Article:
SUMMARY: And I feel fine about this photo challenge.
Karma posts monthly photo challenges, which I read about on Dawn's blog. August's challenge from Karma is to post a photograph of the end of the earth. You can read her short post to see what she meant by it.
She's allowed archived photos for this month.
I've included not just those that look like there is nothing beyond, but also anything that adds a more literal feeling of the earth coming to an end.
I tried to pare down the quantity, but couldn't help myself. Here you go.
Hiking in the Santa Teresa Hills, looking north over San Jose--and the world ends just beyond it, burning into oblivion. (In reality, fog settles over the San Francisco Bay at sunset.)
Anywhere in the coastal range, looking to the west, there is nothing beyond but the eternal fogbank off California's coast. There be dragons. Here be tiny deer contemplating her mortality.
On another day, looking out towards the Pacific--but, nope, nothing there but endless clouds.
On a stormy day, the friendly field behind my home becomes an apocolyptic scene.
From atop Black Mountain, the ocean fog creeps in to consume the very ground on which we stand.
There used to be a valley with 1.8 million inhabitants at the base of Communications Hill. Today--gone, and a lone survivor climbs from the abyss.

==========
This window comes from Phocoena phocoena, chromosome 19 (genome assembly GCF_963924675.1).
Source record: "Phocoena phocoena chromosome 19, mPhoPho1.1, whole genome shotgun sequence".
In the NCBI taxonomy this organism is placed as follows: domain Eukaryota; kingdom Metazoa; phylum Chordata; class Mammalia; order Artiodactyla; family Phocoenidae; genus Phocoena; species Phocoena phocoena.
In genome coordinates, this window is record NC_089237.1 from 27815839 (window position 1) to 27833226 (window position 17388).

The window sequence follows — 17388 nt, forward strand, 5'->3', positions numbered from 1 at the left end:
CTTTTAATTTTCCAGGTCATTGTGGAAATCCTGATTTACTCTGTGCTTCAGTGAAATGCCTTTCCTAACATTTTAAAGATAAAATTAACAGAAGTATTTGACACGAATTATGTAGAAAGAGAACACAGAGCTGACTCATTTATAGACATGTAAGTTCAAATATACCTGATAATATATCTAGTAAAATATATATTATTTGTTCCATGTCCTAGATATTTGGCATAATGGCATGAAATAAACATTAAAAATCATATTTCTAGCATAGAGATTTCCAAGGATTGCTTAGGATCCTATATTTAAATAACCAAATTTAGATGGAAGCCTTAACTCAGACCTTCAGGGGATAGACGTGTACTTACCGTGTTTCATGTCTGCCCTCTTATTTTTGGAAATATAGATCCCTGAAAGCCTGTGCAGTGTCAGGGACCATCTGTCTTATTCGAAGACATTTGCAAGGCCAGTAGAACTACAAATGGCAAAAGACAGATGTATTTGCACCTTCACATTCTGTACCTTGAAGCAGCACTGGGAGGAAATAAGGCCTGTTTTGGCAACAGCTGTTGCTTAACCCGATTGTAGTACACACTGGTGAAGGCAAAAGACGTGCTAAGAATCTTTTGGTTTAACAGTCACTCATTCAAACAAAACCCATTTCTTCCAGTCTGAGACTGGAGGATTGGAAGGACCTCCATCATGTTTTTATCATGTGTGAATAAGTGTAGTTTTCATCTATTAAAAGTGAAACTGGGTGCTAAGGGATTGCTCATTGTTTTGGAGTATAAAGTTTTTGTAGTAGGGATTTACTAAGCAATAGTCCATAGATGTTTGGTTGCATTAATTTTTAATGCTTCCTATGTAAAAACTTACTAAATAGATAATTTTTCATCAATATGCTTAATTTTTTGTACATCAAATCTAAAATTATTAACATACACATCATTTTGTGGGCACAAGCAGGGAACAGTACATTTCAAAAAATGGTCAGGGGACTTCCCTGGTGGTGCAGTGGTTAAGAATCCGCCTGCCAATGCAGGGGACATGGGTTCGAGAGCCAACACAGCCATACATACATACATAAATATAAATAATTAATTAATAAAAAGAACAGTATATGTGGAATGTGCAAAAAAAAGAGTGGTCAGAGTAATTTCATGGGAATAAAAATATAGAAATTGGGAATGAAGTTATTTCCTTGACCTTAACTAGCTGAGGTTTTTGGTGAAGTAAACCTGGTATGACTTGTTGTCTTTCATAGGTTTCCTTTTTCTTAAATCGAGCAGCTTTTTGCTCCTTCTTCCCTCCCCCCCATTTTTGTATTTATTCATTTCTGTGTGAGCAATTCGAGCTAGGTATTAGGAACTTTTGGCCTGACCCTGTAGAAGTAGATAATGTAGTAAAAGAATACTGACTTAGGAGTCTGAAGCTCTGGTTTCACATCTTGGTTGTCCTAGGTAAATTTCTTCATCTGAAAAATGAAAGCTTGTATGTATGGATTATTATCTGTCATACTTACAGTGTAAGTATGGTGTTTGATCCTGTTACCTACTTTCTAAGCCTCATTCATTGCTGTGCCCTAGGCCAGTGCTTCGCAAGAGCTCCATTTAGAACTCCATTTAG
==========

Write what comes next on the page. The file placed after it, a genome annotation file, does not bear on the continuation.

A dark evening as the coastal fog bank consumes the very mountains and races towards the fleeing crowds.
From a high trail in Rancho San Antonio Open Space Preserve looking northwest, you can see the end of the world.
The world has fallen away below us.
(Fog at the Grand Canyon--the world ends here and we float in a sea of nothing.)
Oh, we've been here before--a month ago, and the world *still* ends here, out over the Pacific.
The end of the world at the end of the world.
(Cold war relics atop Milagra Ridge, south of San Francisco, on a foggy day.)
Out in the Sierras, obviously nothing could possibly exist beyond the far frozen peaks.
Back in Santa Teresa hills, you can clearly see that the world ends to the northeast beyond the castle on the mountain. (Lick Observatory on Mount Hamilton.)
Climbing Four Mile Trail up the side of Yosemite's cliffs to Glacier Point, the world falls away below you, sometimes thousands of feet straight down.
The world ends at the end of the world.
(From Montebello Ridge looking out at the sunset.)